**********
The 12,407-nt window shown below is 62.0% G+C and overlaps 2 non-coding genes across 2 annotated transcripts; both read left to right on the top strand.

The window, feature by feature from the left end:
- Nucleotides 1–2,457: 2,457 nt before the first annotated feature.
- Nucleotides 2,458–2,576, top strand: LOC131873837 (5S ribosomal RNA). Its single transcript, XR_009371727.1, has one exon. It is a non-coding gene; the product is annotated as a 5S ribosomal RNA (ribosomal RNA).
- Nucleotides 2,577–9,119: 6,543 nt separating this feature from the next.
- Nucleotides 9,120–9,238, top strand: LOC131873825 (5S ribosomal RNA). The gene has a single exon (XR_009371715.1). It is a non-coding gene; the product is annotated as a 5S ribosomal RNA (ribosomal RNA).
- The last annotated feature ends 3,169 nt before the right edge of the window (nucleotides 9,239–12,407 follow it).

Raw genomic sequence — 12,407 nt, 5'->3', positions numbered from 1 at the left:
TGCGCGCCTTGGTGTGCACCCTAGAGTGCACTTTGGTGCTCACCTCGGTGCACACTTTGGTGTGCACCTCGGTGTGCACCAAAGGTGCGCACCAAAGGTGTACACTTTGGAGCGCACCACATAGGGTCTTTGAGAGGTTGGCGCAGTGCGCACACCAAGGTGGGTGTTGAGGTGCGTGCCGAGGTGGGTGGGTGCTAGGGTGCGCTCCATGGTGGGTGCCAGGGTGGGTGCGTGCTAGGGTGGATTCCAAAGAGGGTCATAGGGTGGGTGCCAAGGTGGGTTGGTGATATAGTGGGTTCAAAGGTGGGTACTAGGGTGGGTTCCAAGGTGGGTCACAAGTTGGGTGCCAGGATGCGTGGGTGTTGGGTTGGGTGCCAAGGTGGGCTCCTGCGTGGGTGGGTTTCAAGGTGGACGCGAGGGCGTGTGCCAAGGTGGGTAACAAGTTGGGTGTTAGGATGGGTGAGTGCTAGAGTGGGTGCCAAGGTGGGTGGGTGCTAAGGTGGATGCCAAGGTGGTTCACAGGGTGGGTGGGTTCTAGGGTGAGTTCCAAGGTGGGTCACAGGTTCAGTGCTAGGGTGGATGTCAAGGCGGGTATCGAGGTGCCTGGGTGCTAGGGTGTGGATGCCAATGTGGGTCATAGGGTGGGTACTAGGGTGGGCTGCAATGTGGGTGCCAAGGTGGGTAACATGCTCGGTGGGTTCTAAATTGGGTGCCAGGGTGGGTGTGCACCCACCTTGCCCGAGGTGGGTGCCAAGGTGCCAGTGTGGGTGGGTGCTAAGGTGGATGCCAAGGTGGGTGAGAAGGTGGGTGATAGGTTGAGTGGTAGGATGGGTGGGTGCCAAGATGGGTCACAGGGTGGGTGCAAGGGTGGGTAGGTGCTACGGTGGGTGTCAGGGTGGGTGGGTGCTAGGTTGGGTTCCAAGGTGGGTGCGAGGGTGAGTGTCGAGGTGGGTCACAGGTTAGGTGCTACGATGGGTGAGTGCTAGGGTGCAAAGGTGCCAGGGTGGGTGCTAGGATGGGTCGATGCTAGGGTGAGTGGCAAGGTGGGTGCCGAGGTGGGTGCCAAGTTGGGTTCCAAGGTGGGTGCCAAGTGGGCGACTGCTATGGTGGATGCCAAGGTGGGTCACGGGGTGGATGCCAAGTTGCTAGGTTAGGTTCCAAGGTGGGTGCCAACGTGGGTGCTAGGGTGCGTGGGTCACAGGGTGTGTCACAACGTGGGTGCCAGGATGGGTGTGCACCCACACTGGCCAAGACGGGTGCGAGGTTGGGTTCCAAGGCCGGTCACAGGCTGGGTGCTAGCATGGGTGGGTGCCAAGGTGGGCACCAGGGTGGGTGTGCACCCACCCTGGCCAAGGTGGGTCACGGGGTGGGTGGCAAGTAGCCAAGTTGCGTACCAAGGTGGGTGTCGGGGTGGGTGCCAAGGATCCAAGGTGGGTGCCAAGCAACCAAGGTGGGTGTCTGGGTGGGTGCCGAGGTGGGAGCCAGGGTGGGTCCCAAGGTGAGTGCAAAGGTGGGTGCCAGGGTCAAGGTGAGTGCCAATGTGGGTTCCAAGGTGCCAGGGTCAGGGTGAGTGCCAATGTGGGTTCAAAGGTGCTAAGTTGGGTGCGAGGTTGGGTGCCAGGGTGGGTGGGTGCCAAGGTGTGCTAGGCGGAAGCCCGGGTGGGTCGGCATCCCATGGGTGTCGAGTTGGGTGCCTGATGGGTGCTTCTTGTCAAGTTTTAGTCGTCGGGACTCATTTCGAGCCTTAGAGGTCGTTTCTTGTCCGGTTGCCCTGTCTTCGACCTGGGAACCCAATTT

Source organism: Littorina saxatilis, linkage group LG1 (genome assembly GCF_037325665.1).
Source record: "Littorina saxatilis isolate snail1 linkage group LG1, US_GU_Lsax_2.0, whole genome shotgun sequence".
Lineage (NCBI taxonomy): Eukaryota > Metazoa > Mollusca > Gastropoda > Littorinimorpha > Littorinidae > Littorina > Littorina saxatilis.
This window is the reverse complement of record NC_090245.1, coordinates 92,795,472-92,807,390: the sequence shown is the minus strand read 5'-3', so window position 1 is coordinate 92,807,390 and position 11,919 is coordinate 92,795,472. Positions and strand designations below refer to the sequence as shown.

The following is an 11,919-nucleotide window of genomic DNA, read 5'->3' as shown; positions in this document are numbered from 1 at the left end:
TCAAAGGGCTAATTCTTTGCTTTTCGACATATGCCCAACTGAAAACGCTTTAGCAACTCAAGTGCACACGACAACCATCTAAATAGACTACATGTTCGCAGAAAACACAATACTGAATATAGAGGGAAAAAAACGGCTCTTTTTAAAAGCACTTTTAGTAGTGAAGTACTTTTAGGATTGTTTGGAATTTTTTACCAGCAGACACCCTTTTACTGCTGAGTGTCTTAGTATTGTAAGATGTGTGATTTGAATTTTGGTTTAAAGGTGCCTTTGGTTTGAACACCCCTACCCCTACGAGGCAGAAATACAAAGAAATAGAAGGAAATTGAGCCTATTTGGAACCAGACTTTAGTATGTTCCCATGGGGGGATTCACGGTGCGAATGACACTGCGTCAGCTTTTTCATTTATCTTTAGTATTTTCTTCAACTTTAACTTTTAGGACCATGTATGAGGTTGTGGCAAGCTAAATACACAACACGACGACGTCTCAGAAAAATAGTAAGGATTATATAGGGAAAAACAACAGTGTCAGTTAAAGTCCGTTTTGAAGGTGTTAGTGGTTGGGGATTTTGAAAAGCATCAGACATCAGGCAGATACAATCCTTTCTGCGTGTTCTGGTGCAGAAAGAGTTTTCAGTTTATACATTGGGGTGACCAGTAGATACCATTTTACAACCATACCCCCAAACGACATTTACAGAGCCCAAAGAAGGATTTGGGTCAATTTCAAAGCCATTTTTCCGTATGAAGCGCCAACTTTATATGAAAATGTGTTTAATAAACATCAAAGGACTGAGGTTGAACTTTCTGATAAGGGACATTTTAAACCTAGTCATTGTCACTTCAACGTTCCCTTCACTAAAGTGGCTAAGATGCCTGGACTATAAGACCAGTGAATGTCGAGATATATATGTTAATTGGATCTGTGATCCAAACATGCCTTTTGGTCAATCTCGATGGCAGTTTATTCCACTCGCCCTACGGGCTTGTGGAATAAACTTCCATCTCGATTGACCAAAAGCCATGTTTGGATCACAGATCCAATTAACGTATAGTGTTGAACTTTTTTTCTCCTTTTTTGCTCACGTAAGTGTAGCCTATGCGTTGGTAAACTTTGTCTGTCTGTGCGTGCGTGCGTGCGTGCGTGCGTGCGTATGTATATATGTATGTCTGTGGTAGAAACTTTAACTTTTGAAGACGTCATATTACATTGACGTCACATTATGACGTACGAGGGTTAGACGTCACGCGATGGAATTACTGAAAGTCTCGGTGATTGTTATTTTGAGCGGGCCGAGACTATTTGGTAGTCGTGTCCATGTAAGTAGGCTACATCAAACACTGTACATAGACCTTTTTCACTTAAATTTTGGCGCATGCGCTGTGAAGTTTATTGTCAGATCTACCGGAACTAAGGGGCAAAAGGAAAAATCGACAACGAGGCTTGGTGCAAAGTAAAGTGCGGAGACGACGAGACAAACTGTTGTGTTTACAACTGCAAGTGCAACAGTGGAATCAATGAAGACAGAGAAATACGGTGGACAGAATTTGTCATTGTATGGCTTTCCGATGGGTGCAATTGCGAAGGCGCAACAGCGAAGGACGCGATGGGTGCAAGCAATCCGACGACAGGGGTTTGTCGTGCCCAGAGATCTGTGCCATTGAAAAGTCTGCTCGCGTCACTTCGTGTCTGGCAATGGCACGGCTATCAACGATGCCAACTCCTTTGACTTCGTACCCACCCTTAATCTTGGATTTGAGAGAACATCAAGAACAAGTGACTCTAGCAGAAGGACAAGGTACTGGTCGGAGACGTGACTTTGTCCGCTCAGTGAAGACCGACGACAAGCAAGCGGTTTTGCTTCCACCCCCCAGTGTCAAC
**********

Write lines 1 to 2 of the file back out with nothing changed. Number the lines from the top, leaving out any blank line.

The 12,407-nt window shown below is 62.0% G+C and overlaps 2 non-coding genes across 2 annotated transcripts; both read left to right on the top strand.

The window, feature by feature from the left end: